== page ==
Michigan Quilt Project
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Quilts and Human Rights




Menschen and the Opening Wall of the Exhibit
Photo by Pearl Yee Wong

January 15-August 24, 2008




Quiltmaking as a Means of Coping with Oppression and Its Memories
Left to right: After the Party, Prison Quilt and Incest
Photo by Pearl Yee Wong


Photos show the exhibit during its installation in the Main Gallery of the Michigan State University Museum. The exhibition and related programming was supported by the Michigan Traditional Arts Partnership grant from Michigan Council for Arts and Cultural Affairs and a Creating Inclusive Excellence Funding award from the MSU Office of Inclusion and Intercultural Initiatives. Supplemental funds were provided by the Michigan Quilt Project Endowment, the Great Lakes Traditions Endowment, the Department of Art and Art History, Department of Anthropology, Public Humanities Collaborative, and the Center for Gender in Global Context at MSU. In-kind support was contributed by the Michigan State University Museum.



Quilts Honor Champions For Human Rights
Left to right; Nelson Mandela's Presence, Mr. Mandela,
Tribute to Nelson Mandela, View from the Mountain Top,
South African Black Women Anti-Apartheid Leaders.
Photo by Pearl Yee Wong

Why this exhibition at the Michigan State University Museum?

This exhibition grew out of several long-standing research and educational activities at the Michigan State University Museum that have been focused on the documentation and analysis of traditional culture. The museum is particularly interested in documenting and sharing the stories and work of artists who, because of race, ethnicity, gender, economics, or politics, have not been widely studied or presented. Many museum projects focus on quiltmaking and on the ways in which traditional arts are used to convey information on social causes.

For more information about the museum’s activities related to these topics, go to www.museum.msu.edu.



Quilts Express Collective Transgressions Against Human Rights
Left to right: Southern Heritage, Southern Shame, Strange Fruit, and Peeling Layers Back to Basics.
Photo by Pearl Yee Wong


About the Quilts and Human Rights exhibition…

This exhibition examines the ways in which textiles—especially quilts—have been made and used to demonstrate solidarity with movements dedicated to advancing international human rights, to mark important events related to human rights violations, to pay tribute to those individuals who have played roles in human rights activism, to provide vehicles for the expression of feelings and memories about human rights violations, and to engage individuals in actions that will solve human rights issues.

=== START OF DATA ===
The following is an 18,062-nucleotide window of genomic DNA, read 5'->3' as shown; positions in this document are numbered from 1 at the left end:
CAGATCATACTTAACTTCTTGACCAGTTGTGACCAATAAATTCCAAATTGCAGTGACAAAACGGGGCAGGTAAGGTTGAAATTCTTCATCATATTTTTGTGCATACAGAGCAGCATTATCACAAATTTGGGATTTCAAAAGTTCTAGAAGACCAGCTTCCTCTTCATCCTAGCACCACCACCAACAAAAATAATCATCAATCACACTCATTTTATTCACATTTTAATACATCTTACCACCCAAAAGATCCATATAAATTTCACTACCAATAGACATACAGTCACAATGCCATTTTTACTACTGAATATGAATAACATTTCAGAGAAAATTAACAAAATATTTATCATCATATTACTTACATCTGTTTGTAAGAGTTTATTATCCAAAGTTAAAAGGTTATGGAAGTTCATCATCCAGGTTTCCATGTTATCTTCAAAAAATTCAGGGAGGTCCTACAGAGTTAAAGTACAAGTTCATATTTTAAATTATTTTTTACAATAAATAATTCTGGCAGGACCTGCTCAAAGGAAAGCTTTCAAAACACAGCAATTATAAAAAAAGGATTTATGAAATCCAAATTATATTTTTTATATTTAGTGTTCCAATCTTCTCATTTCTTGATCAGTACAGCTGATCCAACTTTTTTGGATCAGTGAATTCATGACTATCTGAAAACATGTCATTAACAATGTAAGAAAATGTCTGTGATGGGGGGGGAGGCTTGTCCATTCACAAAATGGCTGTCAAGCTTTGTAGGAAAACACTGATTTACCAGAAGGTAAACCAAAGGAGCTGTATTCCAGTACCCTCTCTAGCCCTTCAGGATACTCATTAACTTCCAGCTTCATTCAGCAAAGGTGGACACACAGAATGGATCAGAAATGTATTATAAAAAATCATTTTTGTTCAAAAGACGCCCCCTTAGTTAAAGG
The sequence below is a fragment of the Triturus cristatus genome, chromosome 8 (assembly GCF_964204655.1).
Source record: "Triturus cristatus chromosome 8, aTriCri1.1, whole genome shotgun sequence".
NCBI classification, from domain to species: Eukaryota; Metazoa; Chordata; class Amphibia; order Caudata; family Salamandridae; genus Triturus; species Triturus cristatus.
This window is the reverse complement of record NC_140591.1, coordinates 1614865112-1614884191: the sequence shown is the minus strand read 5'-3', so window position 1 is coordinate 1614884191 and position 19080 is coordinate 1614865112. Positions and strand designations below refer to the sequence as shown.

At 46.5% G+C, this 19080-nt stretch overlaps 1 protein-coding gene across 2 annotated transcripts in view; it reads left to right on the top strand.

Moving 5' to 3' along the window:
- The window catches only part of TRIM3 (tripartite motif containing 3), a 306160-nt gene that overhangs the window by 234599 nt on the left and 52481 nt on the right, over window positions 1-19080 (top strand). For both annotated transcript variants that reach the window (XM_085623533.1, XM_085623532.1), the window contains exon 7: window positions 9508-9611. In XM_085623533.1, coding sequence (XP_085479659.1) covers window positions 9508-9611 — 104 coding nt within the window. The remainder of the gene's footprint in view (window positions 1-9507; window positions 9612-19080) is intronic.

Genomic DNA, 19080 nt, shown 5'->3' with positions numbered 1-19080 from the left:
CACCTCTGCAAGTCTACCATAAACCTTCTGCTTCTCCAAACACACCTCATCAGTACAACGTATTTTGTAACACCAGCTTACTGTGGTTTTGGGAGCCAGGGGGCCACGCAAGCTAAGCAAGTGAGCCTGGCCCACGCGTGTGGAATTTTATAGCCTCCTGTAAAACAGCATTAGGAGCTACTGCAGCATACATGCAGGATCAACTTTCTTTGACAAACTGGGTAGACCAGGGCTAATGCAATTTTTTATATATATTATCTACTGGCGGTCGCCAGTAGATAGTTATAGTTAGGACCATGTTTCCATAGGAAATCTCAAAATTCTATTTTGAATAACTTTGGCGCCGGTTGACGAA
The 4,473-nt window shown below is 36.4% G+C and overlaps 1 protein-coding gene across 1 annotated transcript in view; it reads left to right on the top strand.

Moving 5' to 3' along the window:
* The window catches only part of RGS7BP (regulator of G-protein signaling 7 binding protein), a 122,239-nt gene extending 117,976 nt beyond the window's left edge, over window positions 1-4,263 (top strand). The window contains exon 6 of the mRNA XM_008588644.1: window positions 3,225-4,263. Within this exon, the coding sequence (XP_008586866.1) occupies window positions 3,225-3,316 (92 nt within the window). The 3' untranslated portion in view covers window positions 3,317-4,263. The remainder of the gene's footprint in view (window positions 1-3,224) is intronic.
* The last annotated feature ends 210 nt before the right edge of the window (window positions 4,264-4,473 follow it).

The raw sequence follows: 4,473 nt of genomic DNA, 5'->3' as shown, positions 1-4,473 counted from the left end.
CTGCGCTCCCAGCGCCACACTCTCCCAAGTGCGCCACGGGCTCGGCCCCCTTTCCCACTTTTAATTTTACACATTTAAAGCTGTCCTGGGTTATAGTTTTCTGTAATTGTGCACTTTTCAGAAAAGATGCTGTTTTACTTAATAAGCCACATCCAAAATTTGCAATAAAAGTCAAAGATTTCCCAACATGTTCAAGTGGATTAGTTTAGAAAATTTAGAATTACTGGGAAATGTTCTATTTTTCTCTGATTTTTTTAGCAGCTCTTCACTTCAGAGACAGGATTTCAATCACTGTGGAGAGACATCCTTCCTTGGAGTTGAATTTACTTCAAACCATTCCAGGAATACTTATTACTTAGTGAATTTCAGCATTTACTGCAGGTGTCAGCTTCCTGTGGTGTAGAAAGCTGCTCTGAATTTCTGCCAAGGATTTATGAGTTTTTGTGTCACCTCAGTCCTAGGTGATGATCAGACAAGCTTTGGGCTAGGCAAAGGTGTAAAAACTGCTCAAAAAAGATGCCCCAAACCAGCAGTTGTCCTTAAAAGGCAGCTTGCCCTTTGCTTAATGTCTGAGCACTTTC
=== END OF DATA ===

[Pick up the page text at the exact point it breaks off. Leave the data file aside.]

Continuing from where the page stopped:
About Quilts and Human Rights…

Textiles have long been used, mainly by women, as a medium to express feelings, values, and experiences that reflect upon and motivate action related to issues and needs in contemporary society. Textile artists who use their skills to express issues related to human rights do so in many forms and for many purposes. In some cases, textiles have been produced by individual makers who, working alone, simply wish to make a statement; others have been produced by women working in organized efforts to subversively or overtly protest against human rights abuses or to record the histories and memories of individuals whose stories traditionally are overlooked and under-recorded.

The Look of Human Rights Quilts
There is no one visual or technical style of quilts related to human rights. Often, though, they are filled with symbolic and literal depictions of experiences, beliefs, and statements and are intended as visual messages rather than bed covers. Some quilts, however, give very little, if any, visual clues that they are connected to human rights; it is in their stories of why they were made and how they were used that we learn of their deep connections to human rights.

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